UK Supreme Court confirms that No Oral Modification clauses are binding.
The Supreme Court recently ruled that clauses which limit a party’s ability to vary a contract, also known as “no oral modification clauses” (NOMs), are binding on the parties. Subsequently, it was held that a proposed oral variation to a contract was ineffective.
In Rock Advertising v MWB Business Exchange Centres  UKSC 24, the Supreme Court clarified that NOMs, which are intended to impose specific formalities for variation, embrace the fundamental issues in the law of contracts and are legally binding on the parties to the contract. This decision, confirming that oral modifications will not be effective if the contract contains a NOM clause, shows a change in the direction of the courts, going against previous decisions.
MWB Business Exchange Centres Ltd (MWB) had granted Rock Advertising Ltd (Rock) a contractual licence to occupy office space in London.
This licence contained a clause stating that “All variations to this Licence must be agreed, set out in writing and signed on behalf of both parties before they take effect”.
Rock had fallen into significant arrears with its payments and proposed a revised payment schedule. Although as a result MWB would receive less overall, this would increase their chances of recovering some payment.
Rock alleged that MWB had orally accepted the revised schedule. However, MWB continued on the basis that this schedule had not been accepted, locking Rock out of the premises and terminating the licence. MWB then went on to issue a claim for the arrears.
Rock then counterclaimed for wrongful exclusion. Both claim and counterclaim centred around whether the agreement had been effectively varied.
The Supreme Court allowed MWB’s appeal, despite the decision of the Court of Appeal finding the NOM clause to be unenforceable. The Supreme Court held that the parties were bound to the NOM clause and that the oral variation was ineffective.
The Supreme Court considered the legitimate, commercial reasons for including such clauses, and based its decision on the following reasons:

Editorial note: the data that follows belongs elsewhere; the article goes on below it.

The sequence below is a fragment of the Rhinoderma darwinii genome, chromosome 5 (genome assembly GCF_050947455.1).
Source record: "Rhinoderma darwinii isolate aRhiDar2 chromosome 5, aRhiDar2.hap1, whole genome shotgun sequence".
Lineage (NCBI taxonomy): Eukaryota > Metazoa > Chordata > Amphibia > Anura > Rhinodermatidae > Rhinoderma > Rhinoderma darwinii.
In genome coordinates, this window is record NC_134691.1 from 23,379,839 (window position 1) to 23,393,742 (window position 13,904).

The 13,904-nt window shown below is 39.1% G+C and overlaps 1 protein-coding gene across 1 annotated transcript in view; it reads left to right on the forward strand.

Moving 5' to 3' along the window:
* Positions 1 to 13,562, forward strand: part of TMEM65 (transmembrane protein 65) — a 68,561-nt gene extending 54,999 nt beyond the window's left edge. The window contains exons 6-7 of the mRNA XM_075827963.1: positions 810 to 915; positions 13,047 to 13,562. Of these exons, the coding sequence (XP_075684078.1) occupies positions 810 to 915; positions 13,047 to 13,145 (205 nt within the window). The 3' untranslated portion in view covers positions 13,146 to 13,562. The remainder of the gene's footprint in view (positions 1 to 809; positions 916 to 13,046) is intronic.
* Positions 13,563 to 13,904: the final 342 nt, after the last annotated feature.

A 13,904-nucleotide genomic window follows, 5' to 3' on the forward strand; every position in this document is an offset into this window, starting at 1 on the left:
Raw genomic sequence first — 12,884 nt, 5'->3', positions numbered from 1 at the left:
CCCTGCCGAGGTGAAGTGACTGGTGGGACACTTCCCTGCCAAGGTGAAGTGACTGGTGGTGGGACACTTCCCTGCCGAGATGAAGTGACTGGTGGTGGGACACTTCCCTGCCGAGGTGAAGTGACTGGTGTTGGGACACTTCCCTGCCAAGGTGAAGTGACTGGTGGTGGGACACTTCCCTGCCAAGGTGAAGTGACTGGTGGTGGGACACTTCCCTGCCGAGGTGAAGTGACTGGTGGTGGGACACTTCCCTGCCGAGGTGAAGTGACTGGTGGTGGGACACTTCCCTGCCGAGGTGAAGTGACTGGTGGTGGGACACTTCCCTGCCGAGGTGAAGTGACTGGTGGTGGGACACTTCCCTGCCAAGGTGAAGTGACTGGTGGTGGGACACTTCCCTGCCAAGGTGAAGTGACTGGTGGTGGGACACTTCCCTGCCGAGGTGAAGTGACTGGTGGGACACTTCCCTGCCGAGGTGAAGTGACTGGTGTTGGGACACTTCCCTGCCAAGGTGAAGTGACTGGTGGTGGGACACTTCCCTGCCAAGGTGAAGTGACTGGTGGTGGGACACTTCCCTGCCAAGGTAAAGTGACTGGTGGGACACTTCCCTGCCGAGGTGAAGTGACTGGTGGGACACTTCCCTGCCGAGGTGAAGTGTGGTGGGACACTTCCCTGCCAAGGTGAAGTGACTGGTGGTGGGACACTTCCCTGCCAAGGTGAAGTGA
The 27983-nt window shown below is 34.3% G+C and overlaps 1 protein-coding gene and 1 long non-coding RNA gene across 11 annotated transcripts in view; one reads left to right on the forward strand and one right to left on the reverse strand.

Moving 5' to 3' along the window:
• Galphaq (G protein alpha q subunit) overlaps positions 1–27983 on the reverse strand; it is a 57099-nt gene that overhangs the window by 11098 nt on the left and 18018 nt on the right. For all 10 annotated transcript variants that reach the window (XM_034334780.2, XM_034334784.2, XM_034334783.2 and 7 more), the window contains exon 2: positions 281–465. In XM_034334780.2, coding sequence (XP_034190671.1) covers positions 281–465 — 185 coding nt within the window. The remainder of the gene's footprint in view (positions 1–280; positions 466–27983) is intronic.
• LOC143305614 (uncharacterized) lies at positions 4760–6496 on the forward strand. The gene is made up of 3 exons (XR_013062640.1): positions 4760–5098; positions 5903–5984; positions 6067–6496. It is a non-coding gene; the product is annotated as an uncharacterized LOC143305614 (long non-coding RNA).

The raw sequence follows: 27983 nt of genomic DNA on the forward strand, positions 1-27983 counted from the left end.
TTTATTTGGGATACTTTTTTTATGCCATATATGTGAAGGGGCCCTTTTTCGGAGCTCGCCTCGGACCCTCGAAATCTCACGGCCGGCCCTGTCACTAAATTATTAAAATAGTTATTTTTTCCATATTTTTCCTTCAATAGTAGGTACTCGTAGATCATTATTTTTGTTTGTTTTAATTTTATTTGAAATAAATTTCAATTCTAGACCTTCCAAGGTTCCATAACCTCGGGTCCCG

- NOM clauses prevent attempts to undermine written agreements by informal means, which may be open to abuse;
- NOM clauses avoid disputes not just about whether a variation was intended but also about the exact terms; and
- Recording variations makes it easier for corporations to police internal rules restricting the authority to agree them.
The Supreme Court examined the reasons as to why businesses agree to NOM provisions and held that it was not the courts role to interfere or obstruct the intentions of such businessmen, nor was it to override parties’ intentions to bind themselves to a contract.
This decision has brought welcome clarification to an area of contract law that has been uncertain for some time.
It is now clear that where parties have agreed to a NOM provision, the safest and most sensible approach to make any changes it to make such variations in writing.
Nevertheless, we are sure that parties will continue to make oral variations with a desire to confirm such variation in future. However, the Supreme Court’s latest decision has made it clear that parties who adopt this approach will face the risk that such an oral variation will not be an effective amendment to a contract.
Contractual parties to commercial agreements should take note of this decision and be mindful to the risks they are exposing themselves to in proceeding to perform based on an oral modification where NOM clauses are present. Parties seeking to vary a contract must be sure to review the terms of their contracts and comply with any formal requirements contained within such contracts.
If you have any questions on the above, or would like any further advice on commercial contracts, please contact Dan Dowen on email@example.com or 02920 345511.